The Dental School Admissions Interview

After months of writing your personal statement, filling out seemingly endless secondary applications, and waiting to hear from the dental schools, an interview offer is concrete evidence that you have advanced in the admissions process.

Exhilaration is often quickly replaced by nervousness when an applicant is notified of an invitation to interview at a dental school. They wonder what to wear, what the day will be like, and most importantly, the steps to take to get ready for the interview.

Here are my responses to some of the questions I am commonly asked about dental school interviews:

  •  What should I wear?  A suit. Your goal is to present yourself as a serious candidate for a position in dental school and someone whom the interviewer can envision as a dental professional. Men should wear a suit and tie; for women either a suit consisting of a jacket and skirt or jacket and pants is appropriate. Jewelry and make-up should be tasteful and polished. While you should be conservative in your overall appearance, you do not need to erase every vestige of your personality. Occasionally an applicant will arrive to meet me for a practice interview with hair pulled severely back in a bun. Usually the applicant looks uncomfortable with the style, as though she has never worn her hair this way before, and unless she is a ballet dancer, she probably hasn’t. While hair in one’s face or a color not found in nature are not advisable for an interview, you can work with your natural style in order to present yourself as a future dentist and still feel comfortable and confident.
  •  What is a typical interview day like? Interview day usually consists of a tour, one or more interviews, presentations about the school by an admissions officer or member of the dental school faculty, lunch and sometimes the opportunity to sit in on a course or clinic. Some schools give extensive presentations on topics such as financial aid, student services or the curriculum, while other schools keep the day briefer. The length of each interview may range from approximately thirty minutes to an hour.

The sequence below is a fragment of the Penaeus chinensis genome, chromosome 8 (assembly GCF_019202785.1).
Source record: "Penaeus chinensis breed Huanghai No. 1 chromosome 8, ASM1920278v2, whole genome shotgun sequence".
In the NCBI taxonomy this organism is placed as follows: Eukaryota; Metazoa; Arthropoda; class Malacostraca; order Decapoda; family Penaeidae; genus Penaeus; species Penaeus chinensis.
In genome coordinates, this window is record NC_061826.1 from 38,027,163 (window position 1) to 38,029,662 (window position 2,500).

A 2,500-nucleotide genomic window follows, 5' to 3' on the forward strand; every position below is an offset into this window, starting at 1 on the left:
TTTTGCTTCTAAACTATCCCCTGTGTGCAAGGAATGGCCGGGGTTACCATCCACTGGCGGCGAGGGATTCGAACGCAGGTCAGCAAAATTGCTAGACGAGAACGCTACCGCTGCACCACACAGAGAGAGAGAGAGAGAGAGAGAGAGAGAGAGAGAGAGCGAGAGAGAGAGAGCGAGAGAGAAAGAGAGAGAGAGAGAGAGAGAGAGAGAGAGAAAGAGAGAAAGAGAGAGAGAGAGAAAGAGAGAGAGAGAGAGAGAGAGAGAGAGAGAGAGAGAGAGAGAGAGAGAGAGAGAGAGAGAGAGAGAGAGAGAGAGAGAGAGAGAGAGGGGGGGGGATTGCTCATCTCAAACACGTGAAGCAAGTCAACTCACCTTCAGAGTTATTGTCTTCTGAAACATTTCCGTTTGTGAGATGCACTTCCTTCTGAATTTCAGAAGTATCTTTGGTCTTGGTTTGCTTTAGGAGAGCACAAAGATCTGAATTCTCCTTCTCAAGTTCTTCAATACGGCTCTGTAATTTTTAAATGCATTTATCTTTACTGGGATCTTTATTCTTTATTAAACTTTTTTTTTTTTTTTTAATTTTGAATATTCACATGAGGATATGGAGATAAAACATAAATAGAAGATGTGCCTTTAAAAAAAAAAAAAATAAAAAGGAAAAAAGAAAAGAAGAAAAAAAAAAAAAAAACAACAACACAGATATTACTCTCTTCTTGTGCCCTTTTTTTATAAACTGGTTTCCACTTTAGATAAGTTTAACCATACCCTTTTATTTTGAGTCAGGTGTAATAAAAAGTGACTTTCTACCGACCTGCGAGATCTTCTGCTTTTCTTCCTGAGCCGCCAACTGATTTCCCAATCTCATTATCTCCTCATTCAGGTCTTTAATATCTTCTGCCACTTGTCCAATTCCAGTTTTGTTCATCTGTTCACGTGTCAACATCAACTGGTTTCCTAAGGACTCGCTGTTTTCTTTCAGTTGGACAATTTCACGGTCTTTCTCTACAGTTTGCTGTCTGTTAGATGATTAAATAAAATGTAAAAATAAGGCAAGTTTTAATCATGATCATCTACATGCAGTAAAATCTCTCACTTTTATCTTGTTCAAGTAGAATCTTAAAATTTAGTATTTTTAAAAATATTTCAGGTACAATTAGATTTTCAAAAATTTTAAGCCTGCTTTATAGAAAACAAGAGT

• How should I prepare? Questions may be asked about  items discussed on your application, so make sure that you are ready to talk about any information that you have mentioned there. In addition, formulate responses for questions about your motivation for dentistry, reasons for applying to the school and other commonly asked questions. Ethical scenarios and questions about current events or issues in dentistry may also be posed, so research these topics prior to the interview. Think about details and anecdotes that you can use to support your answers. However, do not memorize entire answers. The interview should be a fluid conversation, not a rehearsed speech. Finally, practice interviewing. No amount of thinking and writing can replace the experience of stating your answers out loud in an interview setting. The practice interview should be conducted with someone familiar with the dental school admissions process and who will assess the content of your responses, tone, delivery, eye contact, body language and all of the other elements that go into making a strong, positive impression on interview day.

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